Obviously I’m posting the above just for the enjoyment of Richmond fans, not because it offers any kind of analytical insight. That much is clear, because if there’s one thing Squiggle has been consistent on this year, it’s that THE TIGERS WILL NOT WIN THE PREMIERSHIP. It didn’t rate them as a team until late, and even then was confident that somewhere, sometime, the defensive gameplan would unravel as a more balanced side got hold of them and shook until all their mediocre players fell out.

Instead, for reasons that leave me equal parts baffled and tumescent, Adelaide turned up on Grand Final Day and played listless football. At no point did it look like an Adelaide game; instead, it always resembled a Richmond game: close and scrappy, with Tigers outworking and outrunning their opponents, taking risks, swarming, and halving and winning contests one by one until the weight of numbers was too great to resist.

In this way, it was the same story as the two previous Richmond finals – moreso, if anything, than the preliminary final, where GWS at least occasionally managed to look like a team not playing Richmond. Where Squiggle expected the Tigers inevitably to break down, they barely showed a crack.

Why this happened requires a closer look at game style than I can provide. But we can examine how unusual it is, and how it fits (or doesn’t) with other modern premierships.

Richmond’s triumph replaces the 20-year-old 1997 Adelaide premiership on the chart, leaving something of a two-island effect, with four defence-oriented flag teams set a short distance away from 16 balanced or attacking ones. On its face, that still looks like evidence that low-scoring teams do worse, especially if you consider the number of wrecks of premiership campaigns located here, most of which belong to Sydney, Fremantle and St. Kilda. But it’s very noticeable that it now hosts the two most recent flags. In fact, by the time next season rolls around, you will have to go back seven years to find a premier that wasn’t either defensively-oriented or Hawthorn.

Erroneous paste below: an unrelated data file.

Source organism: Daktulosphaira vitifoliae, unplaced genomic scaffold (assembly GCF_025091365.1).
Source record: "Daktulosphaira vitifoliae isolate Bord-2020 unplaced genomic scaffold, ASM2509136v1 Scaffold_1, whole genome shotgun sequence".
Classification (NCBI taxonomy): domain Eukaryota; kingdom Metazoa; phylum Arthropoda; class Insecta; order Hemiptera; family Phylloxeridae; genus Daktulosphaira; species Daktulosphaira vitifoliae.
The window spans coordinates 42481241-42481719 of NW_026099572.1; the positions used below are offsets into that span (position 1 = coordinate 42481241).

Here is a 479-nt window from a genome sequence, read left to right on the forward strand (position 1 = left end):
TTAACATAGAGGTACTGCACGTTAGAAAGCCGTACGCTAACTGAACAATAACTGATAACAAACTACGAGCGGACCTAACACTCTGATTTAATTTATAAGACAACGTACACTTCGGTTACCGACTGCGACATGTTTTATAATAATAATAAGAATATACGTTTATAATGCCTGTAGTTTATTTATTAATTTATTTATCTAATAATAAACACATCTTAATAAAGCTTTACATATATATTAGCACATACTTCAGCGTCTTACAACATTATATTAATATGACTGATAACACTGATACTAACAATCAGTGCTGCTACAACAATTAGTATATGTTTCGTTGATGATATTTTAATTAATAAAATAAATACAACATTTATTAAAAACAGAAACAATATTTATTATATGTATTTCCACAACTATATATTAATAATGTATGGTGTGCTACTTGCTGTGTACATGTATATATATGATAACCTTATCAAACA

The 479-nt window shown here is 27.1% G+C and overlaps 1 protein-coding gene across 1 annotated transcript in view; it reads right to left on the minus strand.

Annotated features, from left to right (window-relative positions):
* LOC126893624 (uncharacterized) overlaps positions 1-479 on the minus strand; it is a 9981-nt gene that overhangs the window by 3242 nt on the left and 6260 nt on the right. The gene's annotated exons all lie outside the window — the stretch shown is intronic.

So is it still better to be attacking? Plenty of evidence remains for the benefits of attacking football, but it stops rather abruptly at the end of 2015. In 2016, the four most defensive teams made prelims, while Adelaide, a high-rated attacking team, fell out unexpectedly in the semi-finals. 2017 has been more ambiguous, with another finals failures from defensive specialists Sydney (and, to a lesser extent, Port Adelaide), but a dominant finals campaign from the Tigers. Whether this means the game has evolved, it’s a temporary aberration, or squiggle has no freaking idea what it’s talking about, I leave to you.

In terms of raw dominance, the 2017 Tigers are rated tenth of those 20 flags, so pretty much bang in the middle, but 2nd for defence and 18th for attack.